Review: Coming and Going by "For Body and Light"

A long-time genre matchmaker, Ian Ferrier is always putting his creative energy into the places where art forms might meet and fall for each other. And he’s done it again.

Ferrier’s newest collaboration is with Montreal choreographer Stéphanie Morin-Robert. Their show is called Coming and Going, and I had the chance to see it at this year’s Wildside Festival on January 10. This live show brings Ferrier together with three dancers (Stéphanie Morin-Robert, Linnea Gwiazda and Allison Elizabeth Burns). Seated on the side of the stage throughout the show, Ferrier weaves a narrative of gravity and movement to melancholic guitar as the dancers flirt with light and shadow and bring in the literal and figurative tide.
 
Coming and Going was born during a residency on the Bay of Fundy, and you can see the profound influence of the sea in the creation and expression of this piece. The haunting clash of spoken word, music and dance is all water and moon, you see. And you are the tide – pulled in and up and back out again by the hypnotic narrative of body and light. One single pot light, hung far above the stage, is manipulated by the dancers throughout the show – and it proves an endless source of imagery. It is the moon high above, it is the smallest puddle of light in a forlorn place, it is the dawning of understanding. The push/pull of the choreography is love and cruelty and prayer and mysterious uncertainty all at once.
 
Ferrier’s stark, poignant poetry is a striking counterpoint to the liquid movement of the dancers. The choreography features solos, duets and trios, but the work is most alive and effective in the duets. The dreamscape intimacy of Ferrier’s stories (the near-whisper of them) calls for a raw, soul-bearing engagement between the dancers, and the duets fully answer that call. One of the most beautiful moments in the show happens when two of the dancers stand face-to-face and place their foreheads to opposite edges of the light, which has the effect of an over-exposed photograph. For just a few moments, they are blown-out by light, and the slightest movement casts sharp shadows. It felt like confession or surrender. A dangerous nearness to something. The vulnerability was painfully beautiful to watch and, at other points in the show, I found myself craving more of this kind of stillness and slowness in order to better taste the words. But I quibble.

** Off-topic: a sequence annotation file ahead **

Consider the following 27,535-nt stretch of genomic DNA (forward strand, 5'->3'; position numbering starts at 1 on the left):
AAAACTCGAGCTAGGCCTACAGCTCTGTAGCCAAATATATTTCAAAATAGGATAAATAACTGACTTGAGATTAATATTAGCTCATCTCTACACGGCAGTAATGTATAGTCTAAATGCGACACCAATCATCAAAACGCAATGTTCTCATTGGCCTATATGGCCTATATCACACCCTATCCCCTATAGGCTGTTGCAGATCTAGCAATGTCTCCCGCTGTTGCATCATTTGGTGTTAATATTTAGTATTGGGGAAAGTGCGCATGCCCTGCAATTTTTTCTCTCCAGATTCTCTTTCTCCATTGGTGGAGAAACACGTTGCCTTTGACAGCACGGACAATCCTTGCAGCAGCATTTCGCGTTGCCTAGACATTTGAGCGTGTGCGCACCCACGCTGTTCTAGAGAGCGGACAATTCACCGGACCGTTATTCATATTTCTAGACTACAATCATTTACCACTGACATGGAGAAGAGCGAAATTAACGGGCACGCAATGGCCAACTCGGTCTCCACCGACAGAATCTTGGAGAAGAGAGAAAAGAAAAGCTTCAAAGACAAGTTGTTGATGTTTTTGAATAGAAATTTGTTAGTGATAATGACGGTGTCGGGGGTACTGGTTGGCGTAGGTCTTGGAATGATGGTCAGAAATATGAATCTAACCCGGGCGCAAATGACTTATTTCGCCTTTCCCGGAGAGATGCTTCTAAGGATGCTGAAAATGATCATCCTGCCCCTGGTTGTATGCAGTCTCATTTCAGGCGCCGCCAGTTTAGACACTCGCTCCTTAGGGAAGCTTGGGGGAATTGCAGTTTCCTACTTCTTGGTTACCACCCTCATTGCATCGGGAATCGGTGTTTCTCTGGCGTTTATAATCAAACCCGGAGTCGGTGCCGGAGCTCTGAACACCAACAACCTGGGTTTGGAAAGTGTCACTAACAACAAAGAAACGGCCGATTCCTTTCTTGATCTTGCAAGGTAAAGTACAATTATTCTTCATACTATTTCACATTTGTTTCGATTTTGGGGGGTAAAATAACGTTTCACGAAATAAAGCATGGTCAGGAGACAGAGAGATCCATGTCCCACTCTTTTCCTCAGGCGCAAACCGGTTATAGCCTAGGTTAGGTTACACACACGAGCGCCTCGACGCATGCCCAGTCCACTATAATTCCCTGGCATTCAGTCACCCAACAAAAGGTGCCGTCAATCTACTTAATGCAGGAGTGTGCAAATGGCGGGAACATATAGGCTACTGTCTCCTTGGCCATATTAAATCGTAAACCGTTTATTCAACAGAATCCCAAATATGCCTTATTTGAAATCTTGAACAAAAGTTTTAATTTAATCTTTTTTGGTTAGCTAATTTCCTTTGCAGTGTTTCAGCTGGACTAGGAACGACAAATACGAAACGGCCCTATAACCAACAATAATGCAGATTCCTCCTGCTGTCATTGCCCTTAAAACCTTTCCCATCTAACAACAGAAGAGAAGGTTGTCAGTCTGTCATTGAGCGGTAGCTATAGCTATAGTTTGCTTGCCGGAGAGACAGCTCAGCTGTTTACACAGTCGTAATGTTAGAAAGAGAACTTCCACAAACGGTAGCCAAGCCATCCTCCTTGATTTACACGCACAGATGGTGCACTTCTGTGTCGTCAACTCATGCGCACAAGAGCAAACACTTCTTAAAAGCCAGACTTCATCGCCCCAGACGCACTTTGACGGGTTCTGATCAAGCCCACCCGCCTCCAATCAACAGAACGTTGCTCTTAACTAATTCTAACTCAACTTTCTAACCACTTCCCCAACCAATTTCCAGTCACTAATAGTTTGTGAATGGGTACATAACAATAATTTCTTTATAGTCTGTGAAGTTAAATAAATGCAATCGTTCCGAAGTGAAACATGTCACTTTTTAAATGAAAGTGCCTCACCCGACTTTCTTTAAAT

This show is a masterpiece: inventive and generous. Its subtle beauty is the inky night-time movement of water. The push and pull of tides in the body. The church of the moon.
 
A taste of Coming and Going.